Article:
I respect law enforcement officials tremendously. They often get short shrift for doing what no one else will do–bringing dangerous bad guys/gals to justice. Over the last several years, though, I have watched a troubling transformation. Today police officers look and act more like military personnel than cops. It is not pretty and I have grave doubts that it is necessary.
Occasionally, this results in some questionable actions on the part of police. In Stockton, CA, a SWAT team raided the home of one Kenneth Wright. Some reports first indicated that Wright’s wife was behind on her student loans. The Department of Education, which conducts these kinds of raids (who knew?), claims that the raid was part of a financial aid fraud investigation.
Now, let’s be clear on one thing. If authorities had legitimate reasons to think the Wrights were a danger (Ms. Wright was not there) and the warrant was properly issued, there might be a justification for dragging Wright and his three kids out of the house at 6AM and locking them in a hot police car for six hours. Since Wright has no criminal record and the kids were clearly not a danger, this sounds suspicious.
The larger issue is what happens when a powerful group of quasi-military people start exerting influence in a society. When his uncle Caligula was murdered, Claudius of Ancient Rome was made Emperor by the Praetorian Guard. The BBC version of the story portrays the leader of the Guard as “advising” Claudius not to disband the group, as having 3000 highly-trained soldiers wandering about Rome with nothing to do would be a bad idea.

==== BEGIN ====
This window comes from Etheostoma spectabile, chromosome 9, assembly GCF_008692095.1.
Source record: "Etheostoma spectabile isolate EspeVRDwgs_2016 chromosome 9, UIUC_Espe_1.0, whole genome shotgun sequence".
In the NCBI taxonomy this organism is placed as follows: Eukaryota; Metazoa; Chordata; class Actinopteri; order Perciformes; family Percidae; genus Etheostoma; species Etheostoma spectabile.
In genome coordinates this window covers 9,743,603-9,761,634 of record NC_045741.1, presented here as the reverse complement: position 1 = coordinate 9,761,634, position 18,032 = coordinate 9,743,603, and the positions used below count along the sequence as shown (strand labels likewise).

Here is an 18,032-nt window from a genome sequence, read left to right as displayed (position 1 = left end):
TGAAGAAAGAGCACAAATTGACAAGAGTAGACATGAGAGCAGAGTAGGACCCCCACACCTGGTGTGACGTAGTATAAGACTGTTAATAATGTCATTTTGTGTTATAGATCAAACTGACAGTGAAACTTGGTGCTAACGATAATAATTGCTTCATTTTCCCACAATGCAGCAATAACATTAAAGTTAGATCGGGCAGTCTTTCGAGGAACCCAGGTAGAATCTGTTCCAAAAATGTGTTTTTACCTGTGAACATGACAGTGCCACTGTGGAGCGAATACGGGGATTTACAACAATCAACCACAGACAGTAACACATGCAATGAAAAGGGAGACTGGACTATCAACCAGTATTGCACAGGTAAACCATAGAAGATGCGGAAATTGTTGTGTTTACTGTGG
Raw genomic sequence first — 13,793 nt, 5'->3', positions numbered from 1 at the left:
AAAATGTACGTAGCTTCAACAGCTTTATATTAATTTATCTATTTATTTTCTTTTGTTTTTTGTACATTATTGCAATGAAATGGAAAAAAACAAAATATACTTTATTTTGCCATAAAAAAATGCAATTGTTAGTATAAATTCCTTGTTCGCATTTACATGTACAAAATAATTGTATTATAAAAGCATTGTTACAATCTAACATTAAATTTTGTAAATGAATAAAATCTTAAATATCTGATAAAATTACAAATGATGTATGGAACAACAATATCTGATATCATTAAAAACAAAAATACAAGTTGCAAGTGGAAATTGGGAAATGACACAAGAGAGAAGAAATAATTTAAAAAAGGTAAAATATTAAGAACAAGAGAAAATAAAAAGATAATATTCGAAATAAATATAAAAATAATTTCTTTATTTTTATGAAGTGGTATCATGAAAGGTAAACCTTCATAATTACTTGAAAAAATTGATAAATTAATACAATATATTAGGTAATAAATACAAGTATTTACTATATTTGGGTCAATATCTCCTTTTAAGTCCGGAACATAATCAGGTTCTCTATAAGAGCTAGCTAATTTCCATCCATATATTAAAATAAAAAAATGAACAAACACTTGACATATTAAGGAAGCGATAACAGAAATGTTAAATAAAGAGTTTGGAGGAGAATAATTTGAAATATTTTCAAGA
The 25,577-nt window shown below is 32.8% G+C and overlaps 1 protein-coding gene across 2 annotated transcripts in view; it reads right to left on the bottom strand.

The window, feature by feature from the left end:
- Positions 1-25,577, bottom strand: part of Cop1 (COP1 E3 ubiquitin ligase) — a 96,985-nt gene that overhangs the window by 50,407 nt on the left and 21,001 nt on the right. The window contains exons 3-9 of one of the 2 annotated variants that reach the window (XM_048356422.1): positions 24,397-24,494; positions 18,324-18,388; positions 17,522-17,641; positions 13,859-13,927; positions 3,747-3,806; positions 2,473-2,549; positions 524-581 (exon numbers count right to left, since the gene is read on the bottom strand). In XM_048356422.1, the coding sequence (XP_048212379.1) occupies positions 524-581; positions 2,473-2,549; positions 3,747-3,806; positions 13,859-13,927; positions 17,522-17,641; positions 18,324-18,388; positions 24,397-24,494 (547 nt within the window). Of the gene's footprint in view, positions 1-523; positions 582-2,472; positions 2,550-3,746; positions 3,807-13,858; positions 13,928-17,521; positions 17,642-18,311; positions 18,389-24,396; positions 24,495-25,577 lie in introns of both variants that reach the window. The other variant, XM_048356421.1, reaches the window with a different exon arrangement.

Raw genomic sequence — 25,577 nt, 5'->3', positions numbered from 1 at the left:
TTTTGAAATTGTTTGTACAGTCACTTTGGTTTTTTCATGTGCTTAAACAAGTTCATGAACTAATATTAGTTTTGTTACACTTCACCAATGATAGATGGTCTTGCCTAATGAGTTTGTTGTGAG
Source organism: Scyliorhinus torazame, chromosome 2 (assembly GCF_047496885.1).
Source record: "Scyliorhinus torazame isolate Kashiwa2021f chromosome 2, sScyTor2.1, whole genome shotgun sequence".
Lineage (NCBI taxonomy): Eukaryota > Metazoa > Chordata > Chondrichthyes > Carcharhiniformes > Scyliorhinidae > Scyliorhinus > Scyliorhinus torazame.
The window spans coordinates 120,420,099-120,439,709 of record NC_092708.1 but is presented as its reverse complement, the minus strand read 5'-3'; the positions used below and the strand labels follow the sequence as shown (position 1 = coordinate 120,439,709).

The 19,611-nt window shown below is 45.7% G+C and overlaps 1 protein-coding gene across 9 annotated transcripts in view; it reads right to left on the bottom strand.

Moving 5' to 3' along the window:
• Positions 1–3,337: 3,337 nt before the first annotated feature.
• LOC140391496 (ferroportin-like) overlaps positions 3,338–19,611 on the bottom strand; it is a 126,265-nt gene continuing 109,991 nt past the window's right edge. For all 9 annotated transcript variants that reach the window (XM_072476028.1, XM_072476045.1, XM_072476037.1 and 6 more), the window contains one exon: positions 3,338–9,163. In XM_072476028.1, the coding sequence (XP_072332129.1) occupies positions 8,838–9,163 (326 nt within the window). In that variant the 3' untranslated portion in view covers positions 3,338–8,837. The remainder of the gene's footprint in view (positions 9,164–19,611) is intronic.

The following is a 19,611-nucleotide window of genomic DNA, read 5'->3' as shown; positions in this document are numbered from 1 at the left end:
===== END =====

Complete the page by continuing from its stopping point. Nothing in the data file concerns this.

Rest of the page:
It will be interesting to see how the Wright case plays out, not so much because of its particulars, but because of the increasing power, including firepower, of police officers nationwide. Are we in danger of having our leaders appointed by the police? Not yet, though I do wonder about something.
What happens when our leaders screw things up so badly that our normal routines are disrupted horribly? Already we see the Left willing to use force to rectify every alleged violation of the natural environment and every imagined economic injustice. The Right holds a Bible in one hand and no small number would like to have a club in the other. When things get really bad, will we, like early 20th century Germans, look to a leader who can “take charge?” Will we convince ourselves that terrorists are such a threat that we should submit ourselves to every bodily insult and violation of the sanctity of our homes? Will we fall back on the oldest excuse for tyranny in the book–that peace is preferable to freedom? Perhaps this passage from Robert Graves’ sequel to I, Claudius is instructive:
Near the end of Claudius the God, Graves introduces another concept: when a formerly free nation has lived under a dictatorship for too long, it is incapable of returning to free rule. This is highlighted by Claudius’s failed attempts to revive the Republic; by the attempts of various characters to ‘restore’ the Republic but with themselves as the true rulers; and by Claudius noting that ‘by dulling the blade of tyranny, I reconciled Rome to the monarchy’ – i.e., in his attempts to rule autocratically but along more Republican lines, he has only made the Roman people more complacent about living under a dictatorship.